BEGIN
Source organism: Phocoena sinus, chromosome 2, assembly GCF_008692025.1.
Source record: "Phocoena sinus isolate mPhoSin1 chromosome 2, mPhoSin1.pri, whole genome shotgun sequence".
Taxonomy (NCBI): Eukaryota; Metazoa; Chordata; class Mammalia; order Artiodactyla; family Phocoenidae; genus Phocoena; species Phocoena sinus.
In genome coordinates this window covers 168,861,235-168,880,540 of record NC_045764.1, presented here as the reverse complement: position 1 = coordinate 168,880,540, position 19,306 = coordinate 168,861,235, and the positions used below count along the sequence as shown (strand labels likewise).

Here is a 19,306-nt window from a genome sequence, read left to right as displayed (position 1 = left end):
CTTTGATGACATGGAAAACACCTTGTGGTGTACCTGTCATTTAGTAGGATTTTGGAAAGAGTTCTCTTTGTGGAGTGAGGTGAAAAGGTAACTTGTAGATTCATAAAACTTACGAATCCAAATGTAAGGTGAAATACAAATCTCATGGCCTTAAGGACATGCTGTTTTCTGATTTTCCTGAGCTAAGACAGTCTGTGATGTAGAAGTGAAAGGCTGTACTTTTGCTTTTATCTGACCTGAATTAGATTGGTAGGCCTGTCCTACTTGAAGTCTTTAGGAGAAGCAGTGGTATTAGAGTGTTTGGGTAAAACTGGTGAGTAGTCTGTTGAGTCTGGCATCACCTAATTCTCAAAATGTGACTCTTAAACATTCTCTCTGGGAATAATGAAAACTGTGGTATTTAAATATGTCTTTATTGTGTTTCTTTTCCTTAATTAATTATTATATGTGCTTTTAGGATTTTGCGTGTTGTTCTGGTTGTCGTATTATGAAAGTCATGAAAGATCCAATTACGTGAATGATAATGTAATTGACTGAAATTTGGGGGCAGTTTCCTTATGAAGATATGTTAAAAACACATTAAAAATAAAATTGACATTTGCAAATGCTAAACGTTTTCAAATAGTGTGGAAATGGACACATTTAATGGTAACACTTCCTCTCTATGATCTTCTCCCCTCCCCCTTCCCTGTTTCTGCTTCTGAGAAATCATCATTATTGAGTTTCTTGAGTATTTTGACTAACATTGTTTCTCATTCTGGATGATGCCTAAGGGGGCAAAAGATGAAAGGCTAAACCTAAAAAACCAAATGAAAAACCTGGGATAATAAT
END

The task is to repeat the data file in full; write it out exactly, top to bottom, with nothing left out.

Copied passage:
Source organism: Phocoena sinus, chromosome 2, assembly GCF_008692025.1.
Source record: "Phocoena sinus isolate mPhoSin1 chromosome 2, mPhoSin1.pri, whole genome shotgun sequence".
Taxonomy (NCBI): Eukaryota; Metazoa; Chordata; class Mammalia; order Artiodactyla; family Phocoenidae; genus Phocoena; species Phocoena sinus.
In genome coordinates this window covers 168,861,235-168,880,540 of record NC_045764.1, presented here as the reverse complement: position 1 = coordinate 168,880,540, position 19,306 = coordinate 168,861,235, and the positions used below count along the sequence as shown (strand labels likewise).

Here is a 19,306-nt window from a genome sequence, read left to right as displayed (position 1 = left end):
CTTTGATGACATGGAAAACACCTTGTGGTGTACCTGTCATTTAGTAGGATTTTGGAAAGAGTTCTCTTTGTGGAGTGAGGTGAAAAGGTAACTTGTAGATTCATAAAACTTACGAATCCAAATGTAAGGTGAAATACAAATCTCATGGCCTTAAGGACATGCTGTTTTCTGATTTTCCTGAGCTAAGACAGTCTGTGATGTAGAAGTGAAAGGCTGTACTTTTGCTTTTATCTGACCTGAATTAGATTGGTAGGCCTGTCCTACTTGAAGTCTTTAGGAGAAGCAGTGGTATTAGAGTGTTTGGGTAAAACTGGTGAGTAGTCTGTTGAGTCTGGCATCACCTAATTCTCAAAATGTGACTCTTAAACATTCTCTCTGGGAATAATGAAAACTGTGGTATTTAAATATGTCTTTATTGTGTTTCTTTTCCTTAATTAATTATTATATGTGCTTTTAGGATTTTGCGTGTTGTTCTGGTTGTCGTATTATGAAAGTCATGAAAGATCCAATTACGTGAATGATAATGTAATTGACTGAAATTTGGGGGCAGTTTCCTTATGAAGATATGTTAAAAACACATTAAAAATAAAATTGACATTTGCAAATGCTAAACGTTTTCAAATAGTGTGGAAATGGACACATTTAATGGTAACACTTCCTCTCTATGATCTTCTCCCCTCCCCCTTCCCTGTTTCTGCTTCTGAGAAATCATCATTATTGAGTTTCTTGAGTATTTTGACTAACATTGTTTCTCATTCTGGATGATGCCTAAGGGGGCAAAAGATGAAAGGCTAAACCTAAAAAACCAAATGAAAAACCTGGGATAATAAT